Malignant Hypertension

By on September 1, 2012 with No Comments

 When a person suffers a very high blood pressure that comes quickly and abruptly, this is referred to as malignant hypertension.  During this form of blood pressure, the lower readings which show diastolic pressure are high from the normal range. A patient with malignant hypertension will record a diastolic reading of 130 mmHg way above the normal reading of 80 mmHg. When measuring blood pressure, there are basically two readings. One is the upper or first reading, which measures the pressure of the arteries when the heart beats. This is called the systolic pressure.

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Similarly, the blood pressure reading is measured through a lower reading or the second reading and this is called diastolic. This reading shows the pressure of the arteries between heart beats. The ideal blood pressure reading is recorded at 120/80 mmHg. In this case, 120 is the reading for systolic pressure and 80 represents diastolic pressure. In malignant hypertension, the 80 mmHg reading for diastolic pressure climbs up to 130 mmHg.

What are the causes of malignant hypertension?

It is estimated that 1% of hypertensive patients and especially those with essential hypertension develop malignant hypertension. The exact reason why some people develop malignant hypertension while others do not is actually not known. This disorder affects both children and adults and is usually more common in young African-American men.

There are health conditions which are associated with this disorder such as collagen vascular disorders, kidney problems and toxemia of pregnancy. People who have had kidney failure are more likely to suffer the condition. Also people who suffer renal hypertension, which is caused by renal artery stenosis, are also more likely to suffer from malignant hypertension.

Pathophysiology of malignant hypertension

Vascular lesion, a fibrinoid necrosis of arterioles and the small artery vessels can cause organ damage. When red blood cells are damaged as they flow through the blood vessels, which are obstructed by disposition of fibrin, they result in a type of anemia called microangiopathic hemolytic. This condition is said to result into malignant hypertension.

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Similarly, the dilation of cerebral arteries as a result of breakthrough of normal autoregulation emanating from cerebral blood flow is also another pathologic explanation of the cause of the disorder. Cerebral blood flow is regulated by cerebral vasoconstriction whenever there is increased blood pressure.

Patients with hypertension have their blood flow at about 110-180 mmHg and this is caused by thickening of the arteriolar. If the pressure of the blood exceeds the upper limit that is sustained by autoregulation, this makes the arteriolar to dilate. This results to a condition known as hyperperfusion. It also leads to cerebral edema and these are termed as clinical manifestations of hypertensive encephalopathy.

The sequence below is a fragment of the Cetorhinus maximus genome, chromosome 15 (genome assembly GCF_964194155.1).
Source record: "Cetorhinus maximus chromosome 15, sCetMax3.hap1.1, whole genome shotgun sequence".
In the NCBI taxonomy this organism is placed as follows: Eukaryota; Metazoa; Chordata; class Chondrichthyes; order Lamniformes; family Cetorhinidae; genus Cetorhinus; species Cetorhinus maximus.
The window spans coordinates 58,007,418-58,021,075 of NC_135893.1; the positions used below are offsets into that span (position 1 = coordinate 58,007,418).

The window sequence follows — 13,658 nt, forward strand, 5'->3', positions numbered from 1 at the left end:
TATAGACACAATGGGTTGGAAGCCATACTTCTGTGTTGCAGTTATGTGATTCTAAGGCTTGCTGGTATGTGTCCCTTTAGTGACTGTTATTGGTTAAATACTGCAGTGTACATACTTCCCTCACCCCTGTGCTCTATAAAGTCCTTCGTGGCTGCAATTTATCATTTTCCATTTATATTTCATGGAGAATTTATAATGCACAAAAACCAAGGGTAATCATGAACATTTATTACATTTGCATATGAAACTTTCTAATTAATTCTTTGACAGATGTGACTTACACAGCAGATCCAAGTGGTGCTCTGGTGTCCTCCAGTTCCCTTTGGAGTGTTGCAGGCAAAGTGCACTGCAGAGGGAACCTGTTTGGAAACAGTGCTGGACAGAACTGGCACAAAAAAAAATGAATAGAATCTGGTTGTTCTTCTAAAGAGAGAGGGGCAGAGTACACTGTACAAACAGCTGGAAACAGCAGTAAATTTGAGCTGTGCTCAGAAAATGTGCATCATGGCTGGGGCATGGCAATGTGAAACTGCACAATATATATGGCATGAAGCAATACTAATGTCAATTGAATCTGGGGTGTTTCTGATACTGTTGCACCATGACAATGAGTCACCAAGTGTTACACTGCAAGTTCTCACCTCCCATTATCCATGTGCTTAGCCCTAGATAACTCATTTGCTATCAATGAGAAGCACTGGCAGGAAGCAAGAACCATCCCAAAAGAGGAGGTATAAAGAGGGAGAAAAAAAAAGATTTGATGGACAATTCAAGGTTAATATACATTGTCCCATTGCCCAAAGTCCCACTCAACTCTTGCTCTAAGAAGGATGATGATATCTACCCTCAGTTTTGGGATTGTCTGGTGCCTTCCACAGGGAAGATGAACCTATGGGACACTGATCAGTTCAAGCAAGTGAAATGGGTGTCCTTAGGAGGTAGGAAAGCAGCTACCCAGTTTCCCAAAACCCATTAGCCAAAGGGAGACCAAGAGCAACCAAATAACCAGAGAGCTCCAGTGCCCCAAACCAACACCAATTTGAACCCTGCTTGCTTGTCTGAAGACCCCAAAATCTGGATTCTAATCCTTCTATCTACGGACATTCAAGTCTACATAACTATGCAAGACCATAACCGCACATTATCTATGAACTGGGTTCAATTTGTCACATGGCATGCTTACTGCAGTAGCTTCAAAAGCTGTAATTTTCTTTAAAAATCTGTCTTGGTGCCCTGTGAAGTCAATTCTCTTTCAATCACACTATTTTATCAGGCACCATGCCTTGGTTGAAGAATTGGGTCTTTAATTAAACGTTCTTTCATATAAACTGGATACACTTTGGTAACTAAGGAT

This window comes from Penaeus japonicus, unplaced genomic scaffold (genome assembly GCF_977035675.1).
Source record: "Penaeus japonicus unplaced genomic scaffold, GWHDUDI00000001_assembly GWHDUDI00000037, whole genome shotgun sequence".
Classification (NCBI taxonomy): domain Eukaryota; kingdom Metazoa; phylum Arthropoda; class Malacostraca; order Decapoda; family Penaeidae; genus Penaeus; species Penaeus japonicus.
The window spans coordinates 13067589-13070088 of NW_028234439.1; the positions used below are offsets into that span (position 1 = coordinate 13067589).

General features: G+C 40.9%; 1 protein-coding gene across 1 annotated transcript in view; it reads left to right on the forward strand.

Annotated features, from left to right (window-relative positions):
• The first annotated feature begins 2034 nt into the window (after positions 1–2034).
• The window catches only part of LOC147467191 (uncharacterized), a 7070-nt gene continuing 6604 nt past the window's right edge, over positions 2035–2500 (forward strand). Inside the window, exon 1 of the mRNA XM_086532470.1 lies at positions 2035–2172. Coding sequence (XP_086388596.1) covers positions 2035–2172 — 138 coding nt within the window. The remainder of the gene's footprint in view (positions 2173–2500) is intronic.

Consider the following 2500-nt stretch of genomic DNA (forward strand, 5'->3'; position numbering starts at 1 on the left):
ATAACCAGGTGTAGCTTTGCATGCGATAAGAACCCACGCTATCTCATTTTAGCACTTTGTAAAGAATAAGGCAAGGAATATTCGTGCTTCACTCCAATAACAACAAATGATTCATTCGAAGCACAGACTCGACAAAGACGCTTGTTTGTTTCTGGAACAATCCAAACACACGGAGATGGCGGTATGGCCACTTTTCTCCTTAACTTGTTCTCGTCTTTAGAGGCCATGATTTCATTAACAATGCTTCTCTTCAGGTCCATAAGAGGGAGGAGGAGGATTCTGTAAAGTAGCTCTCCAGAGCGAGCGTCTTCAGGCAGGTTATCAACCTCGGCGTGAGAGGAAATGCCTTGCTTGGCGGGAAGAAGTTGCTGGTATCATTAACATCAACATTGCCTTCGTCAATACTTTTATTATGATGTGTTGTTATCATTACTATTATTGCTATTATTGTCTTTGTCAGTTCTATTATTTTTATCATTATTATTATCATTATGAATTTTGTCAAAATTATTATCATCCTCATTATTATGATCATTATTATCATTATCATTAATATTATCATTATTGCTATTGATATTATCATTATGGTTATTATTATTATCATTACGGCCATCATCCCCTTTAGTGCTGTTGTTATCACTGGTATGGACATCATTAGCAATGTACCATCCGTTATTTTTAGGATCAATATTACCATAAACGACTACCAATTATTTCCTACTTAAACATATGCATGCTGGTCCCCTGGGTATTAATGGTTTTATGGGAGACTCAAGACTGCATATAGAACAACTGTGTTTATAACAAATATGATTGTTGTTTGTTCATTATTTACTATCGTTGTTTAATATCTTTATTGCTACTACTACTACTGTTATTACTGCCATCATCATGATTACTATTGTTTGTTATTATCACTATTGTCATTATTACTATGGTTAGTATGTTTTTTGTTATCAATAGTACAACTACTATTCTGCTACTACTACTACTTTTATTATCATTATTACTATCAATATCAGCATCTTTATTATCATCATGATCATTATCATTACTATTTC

Symptoms of Malignant Hypertension

Patients suffering from malignant hypertension experience blurred vision and also chest pain. A person may feel crushing or pressure in the chest. There is also change in the mental status of the patient and this may be characterized by anxiety, confusion, decreased alertness and reduced concentration.

In addition, a person with malignant hypertension experiences fatigue, restlessness and sleepiness coupled with lethargy. Other symptoms include cough headache, nausea, vomiting, numbness, reduced urine, seizure and shortness of breath. There is also general weakness of the arms, legs, and face as well as other body parts.

Treatment of Malignant Hypertension

Medication of this disorder is aimed at reducing the blood pressure. Some of the medications which are administered are such as diuretics, which help in removing fluid from the body. Diuretics help in reducing the volume of blood, which subsequently increases blood pressure. If there is evidence of damage of the heart, the doctor prescribes medication to help protect the cardiac.

When the severe high blood pressure has been contained, the doctor embarks on medication aimed at maintaining it at low level. The administration of medication may change to oral or mouth. Initially medication is given through a vein in order to reduce the pressure and as the condition subsides, the drugs may be taken through the mouth.

If the condition is treated right away, it can be controlled without causing any problem. However, if left untreated, it can progress fast and become life threatening. When a patient experiences accelerated hypertension as with the case of malignant hypertension, there is an immediate need for therapy in order to reduce the blood pressure and this should be done within minutes to hours.

Hypertension urgency needs to be distinguished from hypertension emergence in that the former is a severe elevated blood pressure, which may range from systolic of more than 220 mmHg or a diastolic pressure of more than 120 mmHg and usually there is no target organ damage. In the case of hypertensive emergency, it requires emergency reduction of blood pressure and contrary to this; the hypertensive urgency can actually result to more harm if there is sudden and rapid reduction of the pressure.

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